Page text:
Smoking is totally healthy! Rinse and repeat! Fat is bad bad bad!
As consumers, we're faced with myths (ahem, lies) every day that companies try to persuade us are true in order to make us buy their products.
Some are harmless and just kind of silly.Others have real, lasting consequences that permeate society for generations. Here are 19 myths perpetuated by companies to sell products that the people of Reddit remember particularly well.
via: ShutterstockIt's probably an urban legend, as I can't find a source for it online, but I remember reading about a company that sold canned tuna advertising its product as being "guaranteed not to turn black in the can!" Of course, tuna would never turn black in the can, but by saying it won't, it implied that competing brands did sell tuna that turned black in the can. –rule2productions
via: ShutterstockSuper late to the game, but Ivory soap. "So pure it floats." They whip air into the mixture, and it has nothing to do with purity. –JLFR
via: ShutterstockAlka-Seltzer increased sales by changing the recommended dose to two tablets instead of one. The famous “plop, plop, fizz, fizz" marketing campaign was only to increase sales, not based on real medical advice. –Supersecretlady
Ice Cold Beer
via: ShutterstockThat beer will spoil if it goes from cold to hot. Coors started this because they had refrigerated trucks and pushed that always cold thing. In reality, most beer is going from cold to hot multiple times while being shipped out. The real enemy of beer is light and time. –Failaras The next one is an age-old myth.
via: ShutterstockDiamonds are forever. Diamonds are a girl's best friend. Two months salary! –sexfoodsleepwater
via: ShutterstockI hear soda companies switched from glass to plastic as a cost-saving measure, claiming they were more convenient as you can just throw them away rather than bringing the bottles back for cleaning and refilling. They then blamed consumers for all the additional plastic trash. –Darklyte
via: ShutterstockPutting some holes in a cardboard box for a Pet Rock to breathe was one of the most inspired advertising ploys ever. Freaking brilliant. –HikeItUp8
via: ShutterstockThe slogan 'More Doctors Smoke Camels,' implying that Camel cigarettes were some sort of 'healthy' cigarette recommended by doctors. –puppy2010
via: ShutterstockAll cosmetics company claiming male and female need a different soap/shampoo/razor... Lately, some even tried to apply the gendered marketing to yogurt, toothpaste, handkerchief or pens. –Meanwhile-in-Paris The next one you've probably heard your entire life.
via: ShutterstockRinse and Repeat on shampoo bottles was designed to sell more shampoo. –PirateGent
via: ShutterstockDockers invented business casual to sell more khaki slacks and help get men out of wearing suits to work as much. –smoboaty
via: ShutterstockKerrygold butter originally was just a standard butter that happened to be made in Ireland. They released a marketing campaign about how you shouldn't cook with Kerrygold because it was a fancier high-quality butter. It ended up working, and international sales skyrocketed. So they used the money to actually improve their product so that it would be as it is today a fancier high-quality butter. –TheTrueJay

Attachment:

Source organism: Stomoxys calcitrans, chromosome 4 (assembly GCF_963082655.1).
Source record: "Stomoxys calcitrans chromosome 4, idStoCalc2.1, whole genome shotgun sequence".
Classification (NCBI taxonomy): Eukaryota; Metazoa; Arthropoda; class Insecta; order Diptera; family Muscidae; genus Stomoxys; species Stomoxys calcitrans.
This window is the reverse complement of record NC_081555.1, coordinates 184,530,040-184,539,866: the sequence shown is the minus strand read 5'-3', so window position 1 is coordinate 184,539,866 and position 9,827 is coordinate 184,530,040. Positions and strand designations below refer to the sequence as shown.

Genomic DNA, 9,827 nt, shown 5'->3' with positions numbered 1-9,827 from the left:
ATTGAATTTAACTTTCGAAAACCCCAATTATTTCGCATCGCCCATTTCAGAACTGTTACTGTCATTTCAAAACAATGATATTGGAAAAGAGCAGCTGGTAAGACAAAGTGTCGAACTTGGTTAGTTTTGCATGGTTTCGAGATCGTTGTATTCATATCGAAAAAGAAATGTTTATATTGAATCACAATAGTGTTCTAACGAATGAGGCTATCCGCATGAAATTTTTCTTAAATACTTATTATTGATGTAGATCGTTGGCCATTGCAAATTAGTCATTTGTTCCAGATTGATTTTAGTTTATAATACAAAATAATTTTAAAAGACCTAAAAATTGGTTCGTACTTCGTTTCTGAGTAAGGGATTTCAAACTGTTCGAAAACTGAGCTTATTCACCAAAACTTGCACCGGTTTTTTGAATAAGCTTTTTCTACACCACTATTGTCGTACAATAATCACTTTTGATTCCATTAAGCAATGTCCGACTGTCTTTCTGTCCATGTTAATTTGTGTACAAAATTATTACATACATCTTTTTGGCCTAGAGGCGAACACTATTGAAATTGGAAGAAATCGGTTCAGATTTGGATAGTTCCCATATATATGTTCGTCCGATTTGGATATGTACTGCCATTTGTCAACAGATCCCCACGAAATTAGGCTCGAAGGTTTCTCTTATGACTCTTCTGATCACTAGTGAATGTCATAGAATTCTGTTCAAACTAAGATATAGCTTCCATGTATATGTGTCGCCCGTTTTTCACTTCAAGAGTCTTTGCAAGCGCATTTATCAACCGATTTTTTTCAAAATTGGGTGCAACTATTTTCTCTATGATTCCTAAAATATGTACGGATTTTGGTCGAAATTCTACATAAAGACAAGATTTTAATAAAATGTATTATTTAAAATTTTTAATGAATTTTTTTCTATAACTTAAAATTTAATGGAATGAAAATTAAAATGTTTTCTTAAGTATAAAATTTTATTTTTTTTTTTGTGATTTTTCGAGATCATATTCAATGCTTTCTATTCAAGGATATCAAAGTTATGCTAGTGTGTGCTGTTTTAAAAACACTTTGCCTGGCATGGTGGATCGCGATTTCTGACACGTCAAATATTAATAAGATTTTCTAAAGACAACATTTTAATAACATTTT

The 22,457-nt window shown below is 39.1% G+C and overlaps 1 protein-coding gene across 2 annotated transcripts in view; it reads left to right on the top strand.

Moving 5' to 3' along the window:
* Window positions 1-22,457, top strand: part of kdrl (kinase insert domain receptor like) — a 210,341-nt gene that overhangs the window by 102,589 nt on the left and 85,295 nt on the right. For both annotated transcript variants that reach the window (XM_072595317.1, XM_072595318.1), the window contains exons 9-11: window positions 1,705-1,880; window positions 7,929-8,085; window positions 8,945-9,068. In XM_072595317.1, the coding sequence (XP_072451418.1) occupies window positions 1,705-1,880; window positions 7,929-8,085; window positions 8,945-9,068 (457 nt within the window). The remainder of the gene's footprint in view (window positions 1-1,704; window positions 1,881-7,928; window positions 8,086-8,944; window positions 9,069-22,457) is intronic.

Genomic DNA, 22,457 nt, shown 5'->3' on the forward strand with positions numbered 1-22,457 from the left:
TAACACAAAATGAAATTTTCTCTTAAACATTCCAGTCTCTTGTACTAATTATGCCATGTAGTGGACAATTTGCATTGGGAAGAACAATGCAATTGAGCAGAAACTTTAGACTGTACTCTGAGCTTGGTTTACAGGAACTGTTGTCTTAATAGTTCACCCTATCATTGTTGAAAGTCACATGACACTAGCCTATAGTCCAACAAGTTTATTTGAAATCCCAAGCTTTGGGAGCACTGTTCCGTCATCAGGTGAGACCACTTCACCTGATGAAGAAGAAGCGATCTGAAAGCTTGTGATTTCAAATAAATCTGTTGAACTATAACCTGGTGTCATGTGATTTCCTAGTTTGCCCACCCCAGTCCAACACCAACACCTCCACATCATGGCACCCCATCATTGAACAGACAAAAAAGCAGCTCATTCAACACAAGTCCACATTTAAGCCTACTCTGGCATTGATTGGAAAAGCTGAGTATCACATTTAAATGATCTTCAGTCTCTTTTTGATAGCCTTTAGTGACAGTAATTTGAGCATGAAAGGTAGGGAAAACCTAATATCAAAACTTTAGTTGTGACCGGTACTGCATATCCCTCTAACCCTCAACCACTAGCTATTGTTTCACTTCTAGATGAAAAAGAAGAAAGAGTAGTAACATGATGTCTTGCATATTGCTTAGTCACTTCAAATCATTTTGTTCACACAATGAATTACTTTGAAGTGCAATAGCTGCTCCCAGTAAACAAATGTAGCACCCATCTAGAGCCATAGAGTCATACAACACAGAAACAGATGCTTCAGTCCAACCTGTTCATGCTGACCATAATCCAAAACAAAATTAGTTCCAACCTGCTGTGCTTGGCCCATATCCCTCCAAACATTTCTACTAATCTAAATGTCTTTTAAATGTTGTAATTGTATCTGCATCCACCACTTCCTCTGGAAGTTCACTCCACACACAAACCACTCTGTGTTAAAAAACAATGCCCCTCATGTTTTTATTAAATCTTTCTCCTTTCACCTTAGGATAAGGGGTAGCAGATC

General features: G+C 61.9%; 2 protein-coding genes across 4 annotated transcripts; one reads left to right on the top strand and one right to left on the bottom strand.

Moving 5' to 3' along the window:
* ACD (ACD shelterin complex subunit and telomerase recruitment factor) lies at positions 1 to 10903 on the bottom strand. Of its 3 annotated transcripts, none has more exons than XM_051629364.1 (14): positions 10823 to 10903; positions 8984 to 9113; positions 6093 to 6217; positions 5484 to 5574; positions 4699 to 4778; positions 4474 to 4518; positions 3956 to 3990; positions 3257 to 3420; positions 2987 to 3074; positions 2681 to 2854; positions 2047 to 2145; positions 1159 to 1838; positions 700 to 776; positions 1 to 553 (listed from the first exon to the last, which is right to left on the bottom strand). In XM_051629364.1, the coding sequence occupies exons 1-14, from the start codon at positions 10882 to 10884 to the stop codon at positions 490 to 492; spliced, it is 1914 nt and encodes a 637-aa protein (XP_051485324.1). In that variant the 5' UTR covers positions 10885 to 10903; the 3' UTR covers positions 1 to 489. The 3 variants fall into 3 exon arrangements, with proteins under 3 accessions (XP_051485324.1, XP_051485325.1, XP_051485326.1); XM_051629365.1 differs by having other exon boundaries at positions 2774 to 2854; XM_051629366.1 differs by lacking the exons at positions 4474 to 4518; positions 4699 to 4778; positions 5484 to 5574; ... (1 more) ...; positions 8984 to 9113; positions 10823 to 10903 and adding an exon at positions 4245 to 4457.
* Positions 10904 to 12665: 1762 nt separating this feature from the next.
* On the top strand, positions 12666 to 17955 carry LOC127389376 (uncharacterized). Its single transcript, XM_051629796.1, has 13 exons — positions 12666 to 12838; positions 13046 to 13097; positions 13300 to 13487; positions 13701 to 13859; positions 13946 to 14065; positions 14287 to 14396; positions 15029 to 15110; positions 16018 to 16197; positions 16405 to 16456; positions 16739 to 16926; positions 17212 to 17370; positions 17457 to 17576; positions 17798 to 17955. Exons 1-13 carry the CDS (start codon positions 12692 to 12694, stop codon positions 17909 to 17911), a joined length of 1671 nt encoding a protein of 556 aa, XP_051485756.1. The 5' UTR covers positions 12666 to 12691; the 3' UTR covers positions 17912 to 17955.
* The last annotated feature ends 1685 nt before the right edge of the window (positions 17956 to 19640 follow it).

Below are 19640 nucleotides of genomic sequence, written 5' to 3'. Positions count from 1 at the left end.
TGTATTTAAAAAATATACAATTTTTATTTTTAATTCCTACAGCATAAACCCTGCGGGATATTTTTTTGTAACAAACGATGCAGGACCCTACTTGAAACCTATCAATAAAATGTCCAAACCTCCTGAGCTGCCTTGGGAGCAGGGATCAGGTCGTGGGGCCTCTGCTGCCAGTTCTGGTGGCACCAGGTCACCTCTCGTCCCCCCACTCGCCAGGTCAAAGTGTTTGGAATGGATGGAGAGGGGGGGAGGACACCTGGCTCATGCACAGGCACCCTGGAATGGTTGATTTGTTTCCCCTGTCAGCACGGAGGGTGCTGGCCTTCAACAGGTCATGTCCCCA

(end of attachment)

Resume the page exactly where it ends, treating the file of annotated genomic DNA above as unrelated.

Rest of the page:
via: ShutterstockFood companies, practically anything. Fat is not as bad as we thought, sugar is worse than we thought. Guess who helped make that misunderstanding? How about recent articles that came out suggesting coconut oil is bad for you? Same deal. Look at who writes these papers. I always find a conflict of interest somewhere down the line. –AT5squared
via: ShutterstockLow-fat products which we were told was good for you because fat is bad; turned out it was bullshit because the low-fat products had more sugar in it to compensate for taste. More sugar/carbs are the real cause of many diseases we have. –TerryGond The next one has to do with Popeye and what makes him strong.
via: ShutterstockI believe it was Lysol that created the myth that vaginas aren't self-cleaning and you need to wash/douche them out. Otherwise, your husband will leave you or whatever. Seriously, look up some of the old ads, it's absolutely bananas the type of stuff they were claiming. Not only unnecessary but extremely detrimental health-wise. And a lot of people still believe that sh*t. –freudian_nipslip
via: ShutterstockThat oranges are loaded with Vitamin C. There's more Vitamin C in a bell pepper than in an orange. –stadiumrat
via: ShutterstockThe amount of toothpaste you use when brushing. You don't have to fill the bristles of the toothbrush. Only pea-sized is needed. Commercials show it more than needed so they can sell more products. –Oreki-saaan
via: ShutterstockBig Milk hyperbolized the amount of dairy that people need for the Food Pyramid to sell more dairy. –Sabiis Share this with someone who totally fell for Big Milk's lies.